BIGGLES FOLLOWS ON
by Captain W. E. Johns
XII. WUNG REPORTS (Pages 130 – 137)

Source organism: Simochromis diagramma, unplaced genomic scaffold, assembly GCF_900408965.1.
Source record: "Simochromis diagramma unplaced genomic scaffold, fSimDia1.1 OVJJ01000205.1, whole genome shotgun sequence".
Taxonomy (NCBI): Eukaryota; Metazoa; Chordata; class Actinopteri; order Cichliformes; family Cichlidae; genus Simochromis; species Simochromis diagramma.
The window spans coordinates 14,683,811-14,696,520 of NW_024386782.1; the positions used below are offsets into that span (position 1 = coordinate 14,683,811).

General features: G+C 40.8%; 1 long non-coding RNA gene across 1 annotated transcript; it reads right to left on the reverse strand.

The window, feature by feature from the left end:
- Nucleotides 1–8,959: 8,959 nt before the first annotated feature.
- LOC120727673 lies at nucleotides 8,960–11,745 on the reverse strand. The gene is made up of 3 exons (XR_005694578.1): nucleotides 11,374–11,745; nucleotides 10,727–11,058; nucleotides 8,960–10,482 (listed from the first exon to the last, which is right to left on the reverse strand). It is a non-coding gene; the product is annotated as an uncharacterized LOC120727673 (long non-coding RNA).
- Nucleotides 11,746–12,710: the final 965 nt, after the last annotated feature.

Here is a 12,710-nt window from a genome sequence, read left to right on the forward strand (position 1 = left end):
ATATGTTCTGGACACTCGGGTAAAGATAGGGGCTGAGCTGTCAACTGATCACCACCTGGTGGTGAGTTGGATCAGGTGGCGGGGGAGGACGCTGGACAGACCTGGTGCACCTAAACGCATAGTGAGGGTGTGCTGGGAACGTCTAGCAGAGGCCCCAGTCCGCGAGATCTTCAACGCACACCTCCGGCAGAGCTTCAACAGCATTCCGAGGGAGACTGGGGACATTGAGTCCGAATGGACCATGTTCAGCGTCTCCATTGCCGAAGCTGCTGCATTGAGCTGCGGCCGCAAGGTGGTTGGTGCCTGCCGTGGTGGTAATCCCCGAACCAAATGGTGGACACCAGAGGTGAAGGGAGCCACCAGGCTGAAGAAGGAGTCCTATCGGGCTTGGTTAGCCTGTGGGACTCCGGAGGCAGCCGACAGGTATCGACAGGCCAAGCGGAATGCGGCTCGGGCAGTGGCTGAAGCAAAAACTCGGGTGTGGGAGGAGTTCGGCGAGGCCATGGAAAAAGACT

Six hours later, having bathed, rested and breakfasted, everyone gathers to hear what Wung has to say. Firstly, Wung says that Ross is there as he has spoken to him. Wung was able to work in the compound and heard a man call him Ross. Wung told Ross to be ready because friends were near. “You should have seen his face!” Wung smiled at the recollection. “He could not think it was me, a dirty Chinese coolie, speaking in English”. (“He could not think it was me, a dirty Chinese coolie, speaking in English” – is the second illustration between pages 128 and 129). Wung walked on before Ross could reply. Wung says the local people had been mustered into gangs for labour. He says a single track railway is being built and an airfield is also under construction. Everything comes in by air, including fuel oil for a generator. Wung thinks there are twelve prisoners, five British, four Americans, two Frenchmen and one other. Wung explains where the barbed wire fences are and which buildings are which. The prisoners are under supervision of an English sergeant “shouting at them with much beastly language”. There is a Chinese soldier on duty at the gate sentry box, changed every four hours. The surrounding terrain is boggy, making escape very difficult if you got out of the camp. There are wireless rooms, a power station and a bungalow for the commander, a Russian known at Commandant Kubenoff. Some trusted prisoners have already been taken from the camp and infiltrated back to Korea to act as spies and saboteurs says Wung, adding that a North-Korean boasted to him of this. “The headquarters of these renegades happens to be in his own village, a place on the coast called Fashtun, near the Russian frontier”. Biggles asks Wung if he had heard the name Macdonald in the camp, but he hasn’t. Biggles proposes they go in that night as if they wait, alterations in the camp might throw their plan out of gear. Biggles says they have two tasks. “The first, is the rescue of Ross, and any other British or foreign troops who have had enough of Communism”. “The second part of the operation is the silencing of the propaganda factory”. Biggles will lead the rescue party and Captain King the demolition squad. Wung asks if he can come as well and Biggles says he will be useful as a guide. Algy will remain in the machine as second-in-command. “This being second-in-command does me out of all the fun that’s going,” protested Algy. Biggles acknowledges that, but says you have to have the first or second in command in reserve in case things come unstuck. They decide to eat then get ready.